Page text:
This review article compares and contrasts various types of ion mobility-mass spectrometers available today and describes their advantages for application to a wide range of analytes. Ion mobility spectrometry (IMS), when coupled with mass spectrometry, offers value-added data not possible from mass spectra alone. Separation of isomers, isobars, and conformers; reduction of chemical noise; and measurement of ion size are possible with the addition of ion mobility cells to mass spectrometers. In addition, structurally similar ions and ions of the same charge state can be separated into families of ions which appear along a unique mass-mobility correlation line. This review describes the four methods of ion mobility separation currently used with mass spectrometry. They are (1) drift-time ion mobility spectrometry (DTIMS), (2) aspiration ion mobility spectrometry (AIMS), (3) differential-mobility spectrometry (DMS) which is also called field-asymmetric waveform ion mobility spectrometry (FAIMS) and (4) traveling-wave ion mobility spectrometry (TWIMS). DTIMS provides the highest IMS resolving power and is the only IMS method which can directly measure collision cross-sections. AIMS is a low resolution mobility separation method but can monitor ions in a continuous manner. DMS and FAIMS offer continuous-ion monitoring capability as well as orthogonal ion mobility separation in which high-separation selectivity can be achieved. TWIMS is a novel method of IMS with a low resolving power but has good sensitivity and is well intergrated into a commercial mass spectrometer. One hundred and sixty references on ion mobility-mass spectrometry (IMMS) are provided. 2008 John Wiley & Sons, Ltd
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              Mass spectrometry for proteomics.

              Mass spectrometry has been widely used to analyze biological samples and has evolved into an indispensable tool for proteomics research. Our desire to understand the proteome has led to new technologies that push the boundary of mass spectrometry capabilities, which in return has allowed mass spectrometry to address an ever-increasing array of biological questions. The recent development of a novel mass spectrometer (Orbitrap) and new dissociation methods such as electron-transfer dissociation has made possible the exciting new areas of proteomic application. Although bottom-up proteomics (analysis of proteolytic peptide mixtures) remains the workhorse for proteomic analysis, middle-down and top-down strategies (analysis of longer peptides and intact proteins, respectively) should allow more complete characterization of protein isoforms and post-translational modifications. Finally, stable isotope labeling strategies have transformed mass spectrometry from merely descriptive to a tool for measuring dynamic changes in protein expression, interaction, and modification.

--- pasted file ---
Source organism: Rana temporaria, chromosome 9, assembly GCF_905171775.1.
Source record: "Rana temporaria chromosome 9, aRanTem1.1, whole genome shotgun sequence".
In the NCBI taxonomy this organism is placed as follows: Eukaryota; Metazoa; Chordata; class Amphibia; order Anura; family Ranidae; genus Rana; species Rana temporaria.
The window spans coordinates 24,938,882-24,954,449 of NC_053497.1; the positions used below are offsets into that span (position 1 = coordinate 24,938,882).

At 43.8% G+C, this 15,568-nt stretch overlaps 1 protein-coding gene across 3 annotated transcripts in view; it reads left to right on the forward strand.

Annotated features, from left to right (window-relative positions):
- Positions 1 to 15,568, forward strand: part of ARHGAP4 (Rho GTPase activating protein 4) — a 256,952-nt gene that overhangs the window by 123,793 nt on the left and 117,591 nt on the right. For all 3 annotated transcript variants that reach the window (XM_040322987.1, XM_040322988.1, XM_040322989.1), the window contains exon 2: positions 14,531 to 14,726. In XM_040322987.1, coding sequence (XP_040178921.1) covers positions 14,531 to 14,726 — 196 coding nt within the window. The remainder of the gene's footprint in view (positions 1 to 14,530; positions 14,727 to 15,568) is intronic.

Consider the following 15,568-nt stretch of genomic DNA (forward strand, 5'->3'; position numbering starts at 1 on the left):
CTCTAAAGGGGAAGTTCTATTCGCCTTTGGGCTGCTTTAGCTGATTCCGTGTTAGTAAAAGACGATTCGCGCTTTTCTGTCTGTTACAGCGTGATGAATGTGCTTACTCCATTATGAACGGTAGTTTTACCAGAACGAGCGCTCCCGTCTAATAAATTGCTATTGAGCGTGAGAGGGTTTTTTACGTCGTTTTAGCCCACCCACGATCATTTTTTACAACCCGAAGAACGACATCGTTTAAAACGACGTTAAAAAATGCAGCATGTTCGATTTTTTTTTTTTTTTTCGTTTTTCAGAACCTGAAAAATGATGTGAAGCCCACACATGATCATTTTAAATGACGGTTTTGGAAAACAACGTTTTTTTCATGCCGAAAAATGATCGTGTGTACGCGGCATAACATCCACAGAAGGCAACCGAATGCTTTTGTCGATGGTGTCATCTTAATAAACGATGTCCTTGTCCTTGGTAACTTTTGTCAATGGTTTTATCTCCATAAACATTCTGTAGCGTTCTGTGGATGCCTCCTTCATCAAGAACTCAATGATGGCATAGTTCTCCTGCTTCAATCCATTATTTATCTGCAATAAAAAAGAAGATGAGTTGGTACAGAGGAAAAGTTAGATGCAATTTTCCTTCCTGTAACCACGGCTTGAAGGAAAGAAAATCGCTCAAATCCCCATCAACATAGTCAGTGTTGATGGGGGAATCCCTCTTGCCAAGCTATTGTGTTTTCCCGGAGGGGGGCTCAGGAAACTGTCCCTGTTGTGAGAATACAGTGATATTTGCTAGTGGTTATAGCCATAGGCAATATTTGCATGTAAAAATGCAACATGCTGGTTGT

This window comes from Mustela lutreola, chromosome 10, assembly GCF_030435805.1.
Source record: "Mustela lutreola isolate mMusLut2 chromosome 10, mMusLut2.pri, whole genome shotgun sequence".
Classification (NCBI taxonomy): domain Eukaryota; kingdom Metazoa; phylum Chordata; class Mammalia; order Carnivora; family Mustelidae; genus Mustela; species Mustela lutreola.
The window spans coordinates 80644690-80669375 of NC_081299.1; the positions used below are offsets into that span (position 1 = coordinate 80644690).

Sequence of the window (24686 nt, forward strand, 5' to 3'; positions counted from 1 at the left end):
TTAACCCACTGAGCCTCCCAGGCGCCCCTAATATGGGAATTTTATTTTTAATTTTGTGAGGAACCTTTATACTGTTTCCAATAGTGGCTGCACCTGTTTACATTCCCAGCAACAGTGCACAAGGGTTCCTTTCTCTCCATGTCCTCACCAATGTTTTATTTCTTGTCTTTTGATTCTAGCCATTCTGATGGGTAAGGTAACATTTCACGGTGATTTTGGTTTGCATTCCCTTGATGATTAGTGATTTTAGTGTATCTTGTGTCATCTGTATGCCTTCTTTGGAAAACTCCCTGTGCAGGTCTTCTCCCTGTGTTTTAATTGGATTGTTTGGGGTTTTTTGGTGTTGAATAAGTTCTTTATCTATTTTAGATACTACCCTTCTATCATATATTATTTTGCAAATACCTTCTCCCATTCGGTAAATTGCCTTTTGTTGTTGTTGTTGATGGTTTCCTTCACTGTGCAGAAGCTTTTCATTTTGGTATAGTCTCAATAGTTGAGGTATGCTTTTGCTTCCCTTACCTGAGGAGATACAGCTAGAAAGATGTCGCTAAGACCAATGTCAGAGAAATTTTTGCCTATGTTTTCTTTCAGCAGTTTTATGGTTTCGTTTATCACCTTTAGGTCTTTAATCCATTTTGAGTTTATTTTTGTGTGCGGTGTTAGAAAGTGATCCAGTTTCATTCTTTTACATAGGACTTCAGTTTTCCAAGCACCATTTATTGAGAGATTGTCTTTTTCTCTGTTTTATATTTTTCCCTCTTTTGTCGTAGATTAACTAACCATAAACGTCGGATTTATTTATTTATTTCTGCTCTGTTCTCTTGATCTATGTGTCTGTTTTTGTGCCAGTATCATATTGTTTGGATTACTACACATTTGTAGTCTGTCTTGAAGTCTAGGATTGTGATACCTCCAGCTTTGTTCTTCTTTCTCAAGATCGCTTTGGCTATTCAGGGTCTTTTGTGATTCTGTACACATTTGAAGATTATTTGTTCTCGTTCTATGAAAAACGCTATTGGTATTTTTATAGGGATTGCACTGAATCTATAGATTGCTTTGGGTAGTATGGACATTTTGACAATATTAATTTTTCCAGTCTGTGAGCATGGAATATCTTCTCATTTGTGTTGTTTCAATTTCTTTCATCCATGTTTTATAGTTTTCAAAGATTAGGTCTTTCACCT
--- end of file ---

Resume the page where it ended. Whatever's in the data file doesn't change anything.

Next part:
Author and article information

                Mol Cell Proteomics
                Mol. Cell Proteomics
                Molecular & Cellular Proteomics : MCP
                The American Society for Biochemistry and Molecular Biology
                December 2018
                1 November 2018
                1 November 2018
                : 17
                : 12
                : 2533-2545
                [1]From the ‡Proteomics and Signal Transduction, Max Planck Institute of Biochemistry, Am Klopferspitz 18, 82152 Martinsried, Germany;
                [2]§Bruker Daltonik GmbH, Fahrenheitstr. 4, 28359 Bremen, Germany;
                [3]¶Bruker Daltonics Inc., Manning Road, Billerica, Massachusetts 01821;
                [4]‖Evosep Biosystems, Thriges Pl. 6, 5000 Odense, Denmark;
                [5]**Computational Systems Biochemistry, Max Planck Institute of Biochemistry, Am Klopferspitz 18, 82152 Martinsried, Germany;
                [6]‡‡NNF Center for Protein Research, Faculty of Health Sciences, University of Copenhagen, Blegdamsvej 3B, 2200 Copenhagen, Denmark
                Author notes
                §§ To whom correspondence should be addressed: Proteomics and Signal Transduction, Max Planck Institute of Biochemistry, Am Klopferspitz 18, 82152 Martinsried, Germany. Tel.: +49 89 8578-2557; Fax: +49 89 8578-2412; E-mail: mmann@ 123456biochem.mpg.de .

                Author contributions: F.M., M.A.P., J.C., O.R., and M.M. designed research; F.M., A.-D.B., S.K., H.K., M.L., M.K., N.G., J.D., T.K., N.B., O.H., J.C., and O.R. performed research; F.M., A.-D.B., S.K., H.K., M.L., O.R., and M.M. analyzed data; F.M. and M.M. wrote the paper; N.B., O.H., and J.C. contributed new reagents/analytic tools.

                Author information
                © 2018 Meier et al.

                Published by The American Society for Biochemistry and Molecular Biology, Inc.

                Author's Choice—Final version open access under the terms of the Creative Commons CC-BY license.

                : 4 June 2018
                : 30 October 2018
                Funded by: Deutsche Forschungsgemeinschaft (DFG) , open-funder-registry 10.13039/501100001659;
                Award ID: Gottfried Wilhelm Leibniz Prize
                Funded by: Max-Planck-Gesellschaft (MPG) , open-funder-registry 10.13039/501100004189;
                Award ID: core funding
                Technological Innovation Resources

                Molecular biology
                hplc,label-free quantification,mass spectrometry,protein identification,quantification,sequencing ms,tandem mass spectrometry,collisional cross section,ion mobility,pasef,tims